An Irishman's Diary

 

“He disappeared in the dead of winter,” wrote W.H. Auden. “The brooks were frozen, the airports almost deserted,/ And snow disfigured the public statues;/ The mercury sank in the mouth of the dying day,/ O all the instruments agree/ The day of his death was a dark cold day.”

Presumably Auden was writing about conditions in England at the time. The weather can hardly have been as bleak on the Côte d’Azur, where the subject of his poem, W.B. Yeats, died 70 years ago today. In fact, as well as enjoying the benign winter of Roquebrune, the great man breathed his last in the charmingly named Hotel Idéal Séjour, which sounds like as good a place to go as any.

Two days later, The Irish Times carried a report of his demise – courtesy of Reuters – that was also not without charm. Mr Yeats had been in Roquebrune since December, it noted.

“His health was very delicate, by reason of a heart affection [sic], and he was seen out frequently in a bath chair, but walked occasionally in the garden of the hotel or in the little park adjoining it. Last week, however, he took to his bed, and since Tuesday he had not been able to get up.” For a man who, in Under Ben Bulben, had been careful enough to dictate both his final resting place and his epitaph, Yeats seems to have taken a more relaxed attitude to such arrangements near the end. He told his wife George: “If I die, bury me up there [on the cliff-side cemetery of Roquebrune] and then in a year’s time when the newspapers have forgotten me, dig me up and plant me in Sligo.”

It is to be hoped he would have seen the funny side of the muddle that followed. In the event, it took nearly 10 years, rather than one, for the exhumation to be arranged. And his official “planting” in Sligo took place on a typically grey Irish day in September 1948, with rain driving in from the sea and soaking the Tricolour on the coffin that had been escorted from the south of France by a Naval corvette.

At a ceremony before the cortège left France, a local lawyer, paying tribute to the poet, joked that he had chosen to spend his final days in Roquebrune to catch a preview of “paradise on earth”. But already by then there were whispers that his relationship with the village had taken on a more permanent quality.

The rumours reached a wider audience four decades later when a book published in 1988 claimed that the hallowed grave near Ben Bulben probably contained the remains of one or more unknown Frenchmen, rather than Yeats, since the latter had inadvertently ended up in a paupers’ grave at Roquebrune, from which the bones were beyond identification.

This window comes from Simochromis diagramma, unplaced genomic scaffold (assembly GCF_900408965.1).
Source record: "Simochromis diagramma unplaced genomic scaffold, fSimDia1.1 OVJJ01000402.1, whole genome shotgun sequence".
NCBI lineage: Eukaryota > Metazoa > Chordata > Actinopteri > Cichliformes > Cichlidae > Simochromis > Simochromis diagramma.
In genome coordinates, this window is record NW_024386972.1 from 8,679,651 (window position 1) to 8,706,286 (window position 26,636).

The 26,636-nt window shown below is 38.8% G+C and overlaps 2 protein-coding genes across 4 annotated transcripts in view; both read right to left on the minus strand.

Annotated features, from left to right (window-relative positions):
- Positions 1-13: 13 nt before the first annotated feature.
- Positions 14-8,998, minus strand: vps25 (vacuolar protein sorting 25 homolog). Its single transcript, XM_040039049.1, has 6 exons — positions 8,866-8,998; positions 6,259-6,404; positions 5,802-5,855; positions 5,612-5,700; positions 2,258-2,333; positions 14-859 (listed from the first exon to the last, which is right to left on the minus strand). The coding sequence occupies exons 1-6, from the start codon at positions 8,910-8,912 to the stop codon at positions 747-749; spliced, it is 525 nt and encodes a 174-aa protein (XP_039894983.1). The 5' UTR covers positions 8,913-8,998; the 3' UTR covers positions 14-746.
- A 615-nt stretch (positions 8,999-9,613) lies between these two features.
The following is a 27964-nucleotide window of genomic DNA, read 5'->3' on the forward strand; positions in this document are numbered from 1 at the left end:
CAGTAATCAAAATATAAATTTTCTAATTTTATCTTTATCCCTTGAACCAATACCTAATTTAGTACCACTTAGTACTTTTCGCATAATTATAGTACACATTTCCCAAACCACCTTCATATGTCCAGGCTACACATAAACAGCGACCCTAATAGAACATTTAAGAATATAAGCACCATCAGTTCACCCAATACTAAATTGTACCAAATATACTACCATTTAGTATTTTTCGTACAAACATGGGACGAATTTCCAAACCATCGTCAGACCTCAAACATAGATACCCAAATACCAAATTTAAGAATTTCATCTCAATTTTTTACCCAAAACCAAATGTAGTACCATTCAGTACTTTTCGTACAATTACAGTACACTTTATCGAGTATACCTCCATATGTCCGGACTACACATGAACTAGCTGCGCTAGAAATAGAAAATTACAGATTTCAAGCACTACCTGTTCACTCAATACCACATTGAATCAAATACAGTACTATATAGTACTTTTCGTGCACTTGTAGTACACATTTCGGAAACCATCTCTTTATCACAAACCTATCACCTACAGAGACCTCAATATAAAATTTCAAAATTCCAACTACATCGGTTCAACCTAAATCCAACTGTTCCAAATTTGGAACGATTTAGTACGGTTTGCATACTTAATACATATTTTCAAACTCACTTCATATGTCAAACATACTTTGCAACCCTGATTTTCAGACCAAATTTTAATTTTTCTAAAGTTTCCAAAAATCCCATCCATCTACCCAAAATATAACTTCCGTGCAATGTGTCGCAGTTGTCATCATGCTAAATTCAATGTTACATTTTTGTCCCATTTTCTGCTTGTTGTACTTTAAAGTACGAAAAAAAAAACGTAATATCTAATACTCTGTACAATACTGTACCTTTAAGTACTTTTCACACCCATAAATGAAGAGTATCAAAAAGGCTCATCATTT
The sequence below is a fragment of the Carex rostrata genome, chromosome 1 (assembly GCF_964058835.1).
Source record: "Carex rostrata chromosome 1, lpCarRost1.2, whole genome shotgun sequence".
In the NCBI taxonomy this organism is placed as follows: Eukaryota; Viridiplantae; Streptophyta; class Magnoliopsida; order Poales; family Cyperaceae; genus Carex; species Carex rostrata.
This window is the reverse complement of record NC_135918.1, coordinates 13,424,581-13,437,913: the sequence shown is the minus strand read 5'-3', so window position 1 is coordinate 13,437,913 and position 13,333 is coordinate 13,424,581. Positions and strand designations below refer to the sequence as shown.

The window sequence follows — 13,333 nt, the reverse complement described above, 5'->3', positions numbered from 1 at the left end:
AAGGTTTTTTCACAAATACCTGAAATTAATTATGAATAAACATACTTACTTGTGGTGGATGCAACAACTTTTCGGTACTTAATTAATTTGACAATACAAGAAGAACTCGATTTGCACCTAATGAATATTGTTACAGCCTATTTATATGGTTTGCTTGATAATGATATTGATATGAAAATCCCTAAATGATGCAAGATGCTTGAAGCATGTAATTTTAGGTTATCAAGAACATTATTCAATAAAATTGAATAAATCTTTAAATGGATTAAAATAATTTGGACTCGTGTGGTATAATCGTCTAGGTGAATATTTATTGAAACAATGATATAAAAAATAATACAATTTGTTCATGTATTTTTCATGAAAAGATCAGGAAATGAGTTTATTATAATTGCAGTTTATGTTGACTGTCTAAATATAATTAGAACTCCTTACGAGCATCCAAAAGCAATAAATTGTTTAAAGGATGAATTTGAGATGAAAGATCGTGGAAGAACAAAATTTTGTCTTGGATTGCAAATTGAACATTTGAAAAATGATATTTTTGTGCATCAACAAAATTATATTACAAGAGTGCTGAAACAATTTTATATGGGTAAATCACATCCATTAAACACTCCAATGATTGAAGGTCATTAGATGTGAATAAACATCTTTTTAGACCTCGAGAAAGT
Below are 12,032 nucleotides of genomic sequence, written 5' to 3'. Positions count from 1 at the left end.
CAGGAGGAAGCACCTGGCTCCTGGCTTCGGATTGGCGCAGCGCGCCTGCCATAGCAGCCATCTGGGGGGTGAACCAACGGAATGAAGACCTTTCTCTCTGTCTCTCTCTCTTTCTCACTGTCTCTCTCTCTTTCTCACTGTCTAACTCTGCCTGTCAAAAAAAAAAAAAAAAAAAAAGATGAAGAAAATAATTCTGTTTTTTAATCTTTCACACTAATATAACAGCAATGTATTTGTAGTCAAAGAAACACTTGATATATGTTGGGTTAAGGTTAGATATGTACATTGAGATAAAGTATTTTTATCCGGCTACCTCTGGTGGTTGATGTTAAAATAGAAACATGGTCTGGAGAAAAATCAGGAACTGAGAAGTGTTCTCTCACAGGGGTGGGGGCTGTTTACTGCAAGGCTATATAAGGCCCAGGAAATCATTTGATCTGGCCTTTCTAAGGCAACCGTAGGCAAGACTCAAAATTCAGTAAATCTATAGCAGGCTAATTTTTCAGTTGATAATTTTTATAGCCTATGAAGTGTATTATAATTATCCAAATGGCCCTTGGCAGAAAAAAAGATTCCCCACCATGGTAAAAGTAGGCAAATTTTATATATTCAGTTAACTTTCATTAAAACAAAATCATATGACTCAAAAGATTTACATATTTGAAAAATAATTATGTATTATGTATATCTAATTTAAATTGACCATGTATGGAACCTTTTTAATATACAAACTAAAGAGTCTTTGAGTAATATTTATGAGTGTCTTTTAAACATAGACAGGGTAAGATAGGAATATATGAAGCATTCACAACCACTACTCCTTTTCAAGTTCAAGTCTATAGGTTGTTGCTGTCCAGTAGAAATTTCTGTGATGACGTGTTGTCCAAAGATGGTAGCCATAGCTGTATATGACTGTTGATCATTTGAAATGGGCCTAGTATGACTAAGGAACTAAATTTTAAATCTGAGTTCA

Soon afterwards, a competing version of events emerged: that the Sligo re-burial had been of an Englishman called Alfred Hollis, who had died in Roquebrune the same week as Yeats and been buried next to him; and whose remains had since disappeared.

Central to the second claim was a leather and metal corset Mr Hollis was known to have worn. When, after learning of the Yeats exhumation, the Hollis family made inquiries in Roquebrune, they discovered that the doctor certifying the poet’s remains had identified just such a corset among them.

The poet’s surviving family intervened at this point with a letter to The Irish Times, expressing their certainty that both these claims were unfounded. Yeats’s body had been moved from its original burial place in Roquebrune at some point, it was true. But the identification of the repatriated remains had been meticulous, aided by the poet’s unusually large bone structure and by the fact that, because of a hernia, he had worn a truss.

Despite the family’s certainty, the argument did not end there. It still resurfaces occasionally – in this column among other places. Describing a pilgrimage to Roquebrune a few years ago, novelist Fred Johnston attributed some of the confusion surrounding the issue to a well-intended cover-up mounted in 1947 by the poet’s friend, the artist Edmund Dulac, when he visited the cemetery and discovered to his horror that the bones had been consigned to a communal ossuary.

Whatever the truth about the remains, the mix-up can be attributed to the unfortunate timing of the poet’s death. The “year” he told his wife to wait before bringing his body home had not elapsed when events in Europe suddenly made such arrangements much more difficult. And the debacle in Roquebrune cemetery might be blamed at least partly on the tumult through which France subsequently passed.

It wasn’t just the weather that was bleak when Yeats died, although his death coincided with a short-lived sunny spell in European politics. The report of the funeral was carried on page 1 of this newspaper under a story about Germany’s latest major foreign policy statement: “Only war-mongers think there will be a war,” read the banner headline, quoting the German chancellor.

The sub-heading was: “Hitler expects many years of peace.”